Spring Cleanup

Spring Cleanup …From the pages of House & Home…

Wake up your home from hibernation and get it ready to greet the warmer weather.

Every spring, homeowners break out the cleaning supplies and give the inside of their home a good scrubbing. But it’s really the exterior of the home that takes the brunt of winter’s harsh weather—and neglecting areas like the roof, gutters, windows or landscaping can lead to costly repairs.

“Preventive maintenance is done on your car, major appliances and even your own personal health,” says Ben Lapp of Middle Creek Roofing. “Giving [your home] preventive maintenance will save you money in the long run and prevent any major problems.”

Companies often offer estimates for free, says Adam Parnes of Global Home Improvement. “This allows you to find out if any repairs are needed without obligation,” he notes.

“When we approach a home, we’re looking for any signs of wear and tear and potential weak points in your home’s exterior that could cause problems. ... Repairs could be minimal or extensive, but it’s always better to take a proactive approach. Once water gets in your home [from leaking roofs, windows or gutters] the cost of fixing the problem goes way up.”

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Inspecting gutters and roofs
Spring is known for the rain it brings, which makes having clean gutters a necessity. “The debris in gutters from the fall and winter should be completely cleaned so there is no damming,” says Lapp. “Damming can lead to water running down the walls in both the interior and exterior.”

Kim Sammons of All United Roofing says a slightly clogged gutter can hold gallons of water, increasing the potential for water intrusion. “This can typically go unseen,” she says. “Water should be diverted through the gutters to a downspout that sends water 4 feet away from the house.”

Roofs are another area where damage is not so easily visible from ground level. Simmons says shingles should be checked once or twice a year and after major weather events. “From the exterior, look for missing, loose, cracked or torn shingles; algae growth that is dark green in color; or a sagging roof that may indicate inadequate framing support,” she says.

Lapp says the interior from inside the attic should be inspected for leaks and mold, which may be the most obvious signs of damage to the outside. “A new roof can cost upwards of $10,000, but an annual or semi-annual checkup can protect your investment or give you an idea of how many years are left on your current roof.”

Window maintenance
Soon, it will be time to open windows to let the fresh air in, but if windows are hard to open or look a little worse for wear, there is some routine maintenance that can help.

Simmons says to first inspect exterior caulking around window frames. “Old, loose caulking can be trimmed off and gaps can be sealed with good quality caulk. You also want to clean any sand, dirt or dust from the window hinges, sills, seep holes and tracks.”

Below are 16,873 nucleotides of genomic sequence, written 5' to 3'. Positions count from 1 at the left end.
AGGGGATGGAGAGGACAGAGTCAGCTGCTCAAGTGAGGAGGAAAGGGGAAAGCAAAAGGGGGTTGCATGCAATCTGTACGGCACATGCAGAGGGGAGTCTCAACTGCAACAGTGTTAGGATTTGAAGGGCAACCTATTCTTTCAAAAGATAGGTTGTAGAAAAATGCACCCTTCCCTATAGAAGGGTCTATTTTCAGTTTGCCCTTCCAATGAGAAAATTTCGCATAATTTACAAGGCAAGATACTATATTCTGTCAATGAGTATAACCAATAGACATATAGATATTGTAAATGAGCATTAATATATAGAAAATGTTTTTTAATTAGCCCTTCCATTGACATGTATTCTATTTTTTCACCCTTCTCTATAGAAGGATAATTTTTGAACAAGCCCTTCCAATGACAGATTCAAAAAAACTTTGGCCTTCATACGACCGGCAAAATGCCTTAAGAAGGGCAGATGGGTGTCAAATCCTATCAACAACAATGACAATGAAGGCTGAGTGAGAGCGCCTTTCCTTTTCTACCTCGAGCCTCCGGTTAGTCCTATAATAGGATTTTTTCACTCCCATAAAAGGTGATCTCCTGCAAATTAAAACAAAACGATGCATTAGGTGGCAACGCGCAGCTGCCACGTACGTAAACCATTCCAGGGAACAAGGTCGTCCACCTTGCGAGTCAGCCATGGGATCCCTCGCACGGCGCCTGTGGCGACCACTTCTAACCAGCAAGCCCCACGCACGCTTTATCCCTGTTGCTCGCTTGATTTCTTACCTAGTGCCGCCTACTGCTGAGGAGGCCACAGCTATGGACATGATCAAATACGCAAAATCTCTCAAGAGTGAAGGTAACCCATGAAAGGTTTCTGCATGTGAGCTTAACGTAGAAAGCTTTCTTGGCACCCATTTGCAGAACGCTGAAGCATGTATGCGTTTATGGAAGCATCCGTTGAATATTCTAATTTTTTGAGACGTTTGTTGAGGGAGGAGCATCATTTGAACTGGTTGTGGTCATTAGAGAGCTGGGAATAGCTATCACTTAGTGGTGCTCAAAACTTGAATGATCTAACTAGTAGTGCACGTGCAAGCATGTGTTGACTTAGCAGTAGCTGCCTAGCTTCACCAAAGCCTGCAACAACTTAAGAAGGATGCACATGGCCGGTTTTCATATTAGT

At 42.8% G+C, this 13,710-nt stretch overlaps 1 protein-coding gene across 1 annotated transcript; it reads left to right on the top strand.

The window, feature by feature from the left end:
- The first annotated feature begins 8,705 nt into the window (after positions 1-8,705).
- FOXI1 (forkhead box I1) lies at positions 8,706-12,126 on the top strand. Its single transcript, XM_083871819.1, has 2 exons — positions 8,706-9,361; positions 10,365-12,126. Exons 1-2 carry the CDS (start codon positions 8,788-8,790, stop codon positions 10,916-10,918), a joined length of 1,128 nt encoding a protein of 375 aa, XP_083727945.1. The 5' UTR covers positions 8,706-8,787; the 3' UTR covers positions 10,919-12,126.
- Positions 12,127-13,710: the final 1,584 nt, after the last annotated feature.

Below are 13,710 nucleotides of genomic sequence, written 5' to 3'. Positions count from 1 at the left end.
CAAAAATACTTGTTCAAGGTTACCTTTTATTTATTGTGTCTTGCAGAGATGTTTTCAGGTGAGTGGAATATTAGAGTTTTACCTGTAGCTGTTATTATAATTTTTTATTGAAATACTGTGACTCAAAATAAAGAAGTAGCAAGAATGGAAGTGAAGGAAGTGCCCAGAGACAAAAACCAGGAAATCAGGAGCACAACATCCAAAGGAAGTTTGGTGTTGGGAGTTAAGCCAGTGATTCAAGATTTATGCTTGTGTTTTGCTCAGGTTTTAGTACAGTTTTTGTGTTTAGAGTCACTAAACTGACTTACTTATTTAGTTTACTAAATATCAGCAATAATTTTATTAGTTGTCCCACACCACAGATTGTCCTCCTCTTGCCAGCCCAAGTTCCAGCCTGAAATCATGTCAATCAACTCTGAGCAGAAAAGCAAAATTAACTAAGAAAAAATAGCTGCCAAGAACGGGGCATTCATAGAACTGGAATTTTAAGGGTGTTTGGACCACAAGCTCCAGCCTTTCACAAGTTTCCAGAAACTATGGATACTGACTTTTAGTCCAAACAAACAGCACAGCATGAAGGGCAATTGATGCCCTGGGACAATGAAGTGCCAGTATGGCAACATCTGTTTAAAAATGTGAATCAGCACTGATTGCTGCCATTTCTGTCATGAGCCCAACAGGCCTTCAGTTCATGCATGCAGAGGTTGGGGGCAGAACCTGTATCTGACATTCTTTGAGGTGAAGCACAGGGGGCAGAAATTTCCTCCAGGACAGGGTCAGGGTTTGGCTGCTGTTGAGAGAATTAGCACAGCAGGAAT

Making sure that windows open and close smoothly is important too. “Not being able to open a window can be a safety hazard,” says Parnes, “and it can also prevent you from enjoying the nice spring breeze you’ve been waiting for.”

Experts say cleaning windows and screens will immediately make a difference. They suggest using newspaper instead of paper towels to clean them with a mixture of equal parts water and white vinegar.

Landscape refresher
From a landscaping perspective, the areas of your yard that may need attention include general weeding, cleaning up debris and mulching.

According to Ed Swietanski of Gill’s Landscaping, taking care of these items early will keep the property looking its best throughout the season. “You want to cut back or remove old, dead growth from perennials or ornamental grasses so they don’t impede new growth coming through,” he says. “We also remove debris like sticks and limbs that may have fallen during a storm.”

Swietanski says he sees people make the mistake of mulching too early. “If the mulch is put down before most of the early spring blooming trees and shrubs are done, the resulting falling flowers can make the mulch look messy and may require a touch-up,” he says.

Seeking professionals
Many homeowners may think these tasks are easy enough to do on their own, but professionals are likely the safer way to go.

Swietanski says the landscaping maintenance can be very labor intensive, which prompts many of his clients to call.

For roofing and gutters, Lapp says, “An experienced professional should inspect these areas due to safety issues. They will have the proper equipment and tools to do the inspection and will be properly insured to fix any issues.”


All United Roofing
Wilmington, Del.
(302) 999-9064

Gill’s Landscaping
Mullica Hill, N.J.
(856) 223-9770

Global Home Improvement
Feasterville, Pa.
(215) 853-6086

Middle Creek Roofing
Newmanstown, Pa.
(717) 821-9467

Published (and copyrighted) in House & Home, Volume 15, Issue 9 (March, 2015).
For more info on House & Home magazine, click here.
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Author: Liz Hunter


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